Numen Books announced a book of Angel Millar about Islam, Freemasonry and Traditionalism. A promising combination! When I set out to order this book, I noticed that the author also published the title currently under review. Would that be a history of Freemasonry from a Traditionalistic perspective? “Freemasonry” was easier to get and cheaper too, even within my own country. The other title arrived on the day that I finished this “history”, nice timing.
“Freemasonry – a history” the title says it all. The book is luxerously presented, large, heavy paper, with many colour plates (mostly aprons), a bit like the popular books about the subject. This is no picturebook though and actually the luxery format makes it a somewhat uncomfortable read. The book is too big and heavy for common reading.
Millar has been a Freemason since 2001, so he was rather quick in getting this history out. The book starts with the history/histories of Freemasonry, speaks a lot about what was there before 1717 (when the current United Grand Lodge of England was founded) and the influences on the early organisations. Millar uses the term “neo-Freemasonry” a lot, especially for later Rites and side degrees. Is everything after the original lodges “neo” to him? The book is a fairly common history of Freemasonry. It tends to focus on the USA (where the author lives), but there are also sidesteps to Europe. Not too much stress is lain on the “adogmatic” sort of Freemasonry. There are a few interesting details and here and there the author presents a not too usual angle, but I do not think I read anything really new. But, the book does give the general idea about different rites, kindred organisations, a bit of the symbology (though often much in sum). I am not sure if this book adds much to your collection if you have similar titles in your personal library. On the other hand, a history of Freemasonry written by a Freemason would be my preference, so…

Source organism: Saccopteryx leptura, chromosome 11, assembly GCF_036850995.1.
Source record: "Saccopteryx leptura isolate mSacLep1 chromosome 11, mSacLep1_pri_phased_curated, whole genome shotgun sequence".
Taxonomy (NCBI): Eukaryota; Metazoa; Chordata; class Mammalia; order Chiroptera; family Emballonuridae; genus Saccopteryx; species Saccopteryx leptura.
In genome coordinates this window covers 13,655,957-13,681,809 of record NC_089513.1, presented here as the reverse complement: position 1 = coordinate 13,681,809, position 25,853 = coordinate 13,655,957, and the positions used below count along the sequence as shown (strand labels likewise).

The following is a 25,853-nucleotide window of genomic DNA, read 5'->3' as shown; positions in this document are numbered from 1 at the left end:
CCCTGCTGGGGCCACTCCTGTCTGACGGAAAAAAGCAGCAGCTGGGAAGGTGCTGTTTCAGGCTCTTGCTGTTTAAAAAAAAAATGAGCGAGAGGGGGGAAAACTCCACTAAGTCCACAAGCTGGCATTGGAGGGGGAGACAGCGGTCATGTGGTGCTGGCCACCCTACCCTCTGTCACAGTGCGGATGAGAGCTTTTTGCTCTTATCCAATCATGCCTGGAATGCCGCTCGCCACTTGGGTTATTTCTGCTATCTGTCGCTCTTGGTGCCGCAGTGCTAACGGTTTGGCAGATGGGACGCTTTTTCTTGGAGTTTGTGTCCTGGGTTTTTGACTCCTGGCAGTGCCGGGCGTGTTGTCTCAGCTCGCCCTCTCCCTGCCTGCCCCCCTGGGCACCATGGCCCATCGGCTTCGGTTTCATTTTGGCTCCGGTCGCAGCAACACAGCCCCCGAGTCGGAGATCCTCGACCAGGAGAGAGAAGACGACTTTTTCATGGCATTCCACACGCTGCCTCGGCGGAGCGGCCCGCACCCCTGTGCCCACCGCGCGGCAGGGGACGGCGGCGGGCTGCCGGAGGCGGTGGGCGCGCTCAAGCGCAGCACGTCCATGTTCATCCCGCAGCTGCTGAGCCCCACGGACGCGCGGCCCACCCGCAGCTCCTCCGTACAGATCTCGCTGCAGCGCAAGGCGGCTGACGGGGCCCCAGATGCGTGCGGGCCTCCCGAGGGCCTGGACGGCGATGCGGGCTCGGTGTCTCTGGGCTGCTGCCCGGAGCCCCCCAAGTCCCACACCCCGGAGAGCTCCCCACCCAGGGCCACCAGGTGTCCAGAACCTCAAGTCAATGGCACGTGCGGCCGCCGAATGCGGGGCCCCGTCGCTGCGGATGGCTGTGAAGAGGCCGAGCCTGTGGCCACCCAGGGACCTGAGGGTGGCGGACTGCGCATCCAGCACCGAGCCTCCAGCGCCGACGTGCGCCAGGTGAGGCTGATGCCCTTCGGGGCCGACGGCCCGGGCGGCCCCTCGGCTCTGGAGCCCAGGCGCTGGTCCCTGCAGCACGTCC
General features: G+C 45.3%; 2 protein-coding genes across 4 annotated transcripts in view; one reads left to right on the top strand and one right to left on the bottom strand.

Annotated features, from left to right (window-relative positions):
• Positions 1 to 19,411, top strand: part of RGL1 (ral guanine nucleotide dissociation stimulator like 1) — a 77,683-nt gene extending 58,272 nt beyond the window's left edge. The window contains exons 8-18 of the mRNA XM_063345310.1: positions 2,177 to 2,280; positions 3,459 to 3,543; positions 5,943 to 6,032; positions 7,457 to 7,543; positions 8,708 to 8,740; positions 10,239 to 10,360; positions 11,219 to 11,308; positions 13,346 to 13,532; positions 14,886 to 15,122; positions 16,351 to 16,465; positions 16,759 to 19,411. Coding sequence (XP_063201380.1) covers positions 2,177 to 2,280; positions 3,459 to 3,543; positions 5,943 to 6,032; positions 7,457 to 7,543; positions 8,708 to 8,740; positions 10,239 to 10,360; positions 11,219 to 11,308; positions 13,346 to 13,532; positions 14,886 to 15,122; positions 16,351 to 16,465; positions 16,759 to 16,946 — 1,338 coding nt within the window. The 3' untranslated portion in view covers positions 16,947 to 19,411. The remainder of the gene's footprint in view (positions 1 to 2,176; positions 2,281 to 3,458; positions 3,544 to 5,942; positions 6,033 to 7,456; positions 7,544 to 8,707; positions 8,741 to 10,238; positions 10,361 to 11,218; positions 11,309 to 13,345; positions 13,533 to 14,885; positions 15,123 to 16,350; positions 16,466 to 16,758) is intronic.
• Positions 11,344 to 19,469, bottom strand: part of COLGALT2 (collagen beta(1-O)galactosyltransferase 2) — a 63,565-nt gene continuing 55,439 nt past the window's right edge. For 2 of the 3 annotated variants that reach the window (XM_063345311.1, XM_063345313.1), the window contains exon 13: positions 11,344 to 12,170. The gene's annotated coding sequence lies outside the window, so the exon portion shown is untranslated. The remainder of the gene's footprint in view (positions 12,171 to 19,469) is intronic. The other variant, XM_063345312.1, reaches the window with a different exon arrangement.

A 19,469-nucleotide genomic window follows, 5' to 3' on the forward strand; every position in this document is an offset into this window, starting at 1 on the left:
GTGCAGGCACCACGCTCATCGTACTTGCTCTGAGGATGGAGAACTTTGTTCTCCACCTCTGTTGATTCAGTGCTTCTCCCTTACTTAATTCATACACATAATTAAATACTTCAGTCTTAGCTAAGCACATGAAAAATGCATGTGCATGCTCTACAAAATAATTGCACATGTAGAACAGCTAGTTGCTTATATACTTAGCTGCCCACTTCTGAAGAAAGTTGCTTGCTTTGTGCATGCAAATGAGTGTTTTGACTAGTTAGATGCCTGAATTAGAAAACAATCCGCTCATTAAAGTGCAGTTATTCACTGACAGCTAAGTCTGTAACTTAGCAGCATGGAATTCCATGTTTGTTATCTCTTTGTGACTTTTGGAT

A small endnote. Millar ends with three pages (an appendix) about women and Freemasonry. I know his history of Le Droit Humain is not very accurate, to say the least. I hope the same does not go for the parts of the book I am less familiar with.
2005 Thunder Bay Press, isbn 1592234097
This little book (130 pages) is a collection of essays published by Troy Southgate through his own publishing house Black Front Press. BFP has a somewhat outdated Blogspot, a more up-to-date Facebook page and a “storefront” at Amazon.co.uk where I linked the cover to. Unfortunately, Amazon does not list all BFP titles and the current title is not (yet?) available there. Ordering from BFP is easy though, each title, whether it has 130 pages or 550, have the same price. When you live in Europe, 15 pounds includes the book and postage, also when you order more titles at the same time. Make a Paypal payment and Troy and Carole take care of the rest. A plus for ordering through BFP rather than Amazon, is that Troy signs the books before shipping them.
On to the book then. The forword fortells the fall of our society, just as the Roman empire eventually fell. Few people dare to speak of this event. Many of those are to be found in the musical scene that the book calls the “neofolk, industrial & neoclassical underground”. 11 Musicians from that scene wrote a few pages. Some of these texts are merely musical biographies; other texts are more interesting and draw parallels to spiritual development and music, one text is more like a spiritual biography and the wonderfull closing article combines all these elements and puts the whole ‘political issue’ in perspective.